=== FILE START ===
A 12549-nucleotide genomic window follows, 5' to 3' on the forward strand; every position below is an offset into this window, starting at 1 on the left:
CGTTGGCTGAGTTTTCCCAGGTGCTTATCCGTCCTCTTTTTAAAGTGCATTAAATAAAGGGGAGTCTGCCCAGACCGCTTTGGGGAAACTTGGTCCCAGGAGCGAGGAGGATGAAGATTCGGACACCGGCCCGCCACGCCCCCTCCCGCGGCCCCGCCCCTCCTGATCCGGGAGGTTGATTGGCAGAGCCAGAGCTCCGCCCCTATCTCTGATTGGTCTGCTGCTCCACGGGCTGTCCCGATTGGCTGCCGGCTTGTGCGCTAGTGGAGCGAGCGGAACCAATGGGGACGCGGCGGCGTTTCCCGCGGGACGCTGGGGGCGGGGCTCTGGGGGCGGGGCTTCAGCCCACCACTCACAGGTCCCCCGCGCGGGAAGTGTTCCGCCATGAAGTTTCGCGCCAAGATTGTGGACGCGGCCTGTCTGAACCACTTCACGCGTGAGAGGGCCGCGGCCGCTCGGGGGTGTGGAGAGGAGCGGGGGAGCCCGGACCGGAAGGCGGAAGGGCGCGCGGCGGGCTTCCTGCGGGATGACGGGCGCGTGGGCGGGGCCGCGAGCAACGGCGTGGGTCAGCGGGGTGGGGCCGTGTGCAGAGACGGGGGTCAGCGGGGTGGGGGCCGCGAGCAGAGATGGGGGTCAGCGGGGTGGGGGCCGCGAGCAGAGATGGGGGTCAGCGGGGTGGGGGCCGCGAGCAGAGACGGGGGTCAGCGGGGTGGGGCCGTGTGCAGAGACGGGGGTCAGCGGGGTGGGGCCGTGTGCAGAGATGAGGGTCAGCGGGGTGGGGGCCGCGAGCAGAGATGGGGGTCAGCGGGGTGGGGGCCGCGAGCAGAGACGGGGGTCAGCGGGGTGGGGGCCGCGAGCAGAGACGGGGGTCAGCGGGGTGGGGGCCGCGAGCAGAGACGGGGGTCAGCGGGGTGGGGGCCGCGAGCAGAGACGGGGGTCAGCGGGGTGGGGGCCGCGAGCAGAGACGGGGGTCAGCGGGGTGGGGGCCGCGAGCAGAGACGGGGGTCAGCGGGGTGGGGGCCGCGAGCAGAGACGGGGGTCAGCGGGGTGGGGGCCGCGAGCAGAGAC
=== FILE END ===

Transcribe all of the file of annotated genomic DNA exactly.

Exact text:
A 12549-nucleotide genomic window follows, 5' to 3' on the forward strand; every position below is an offset into this window, starting at 1 on the left:
CGTTGGCTGAGTTTTCCCAGGTGCTTATCCGTCCTCTTTTTAAAGTGCATTAAATAAAGGGGAGTCTGCCCAGACCGCTTTGGGGAAACTTGGTCCCAGGAGCGAGGAGGATGAAGATTCGGACACCGGCCCGCCACGCCCCCTCCCGCGGCCCCGCCCCTCCTGATCCGGGAGGTTGATTGGCAGAGCCAGAGCTCCGCCCCTATCTCTGATTGGTCTGCTGCTCCACGGGCTGTCCCGATTGGCTGCCGGCTTGTGCGCTAGTGGAGCGAGCGGAACCAATGGGGACGCGGCGGCGTTTCCCGCGGGACGCTGGGGGCGGGGCTCTGGGGGCGGGGCTTCAGCCCACCACTCACAGGTCCCCCGCGCGGGAAGTGTTCCGCCATGAAGTTTCGCGCCAAGATTGTGGACGCGGCCTGTCTGAACCACTTCACGCGTGAGAGGGCCGCGGCCGCTCGGGGGTGTGGAGAGGAGCGGGGGAGCCCGGACCGGAAGGCGGAAGGGCGCGCGGCGGGCTTCCTGCGGGATGACGGGCGCGTGGGCGGGGCCGCGAGCAACGGCGTGGGTCAGCGGGGTGGGGCCGTGTGCAGAGACGGGGGTCAGCGGGGTGGGGGCCGCGAGCAGAGATGGGGGTCAGCGGGGTGGGGGCCGCGAGCAGAGATGGGGGTCAGCGGGGTGGGGGCCGCGAGCAGAGACGGGGGTCAGCGGGGTGGGGCCGTGTGCAGAGACGGGGGTCAGCGGGGTGGGGCCGTGTGCAGAGATGAGGGTCAGCGGGGTGGGGGCCGCGAGCAGAGATGGGGGTCAGCGGGGTGGGGGCCGCGAGCAGAGACGGGGGTCAGCGGGGTGGGGGCCGCGAGCAGAGACGGGGGTCAGCGGGGTGGGGGCCGCGAGCAGAGACGGGGGTCAGCGGGGTGGGGGCCGCGAGCAGAGACGGGGGTCAGCGGGGTGGGGGCCGCGAGCAGAGACGGGGGTCAGCGGGGTGGGGGCCGCGAGCAGAGACGGGGGTCAGCGGGGTGGGGGCCGCGAGCAGAGACGGGGGTCAGCGGGGTGGGGGCCGCGAGCAGAGAC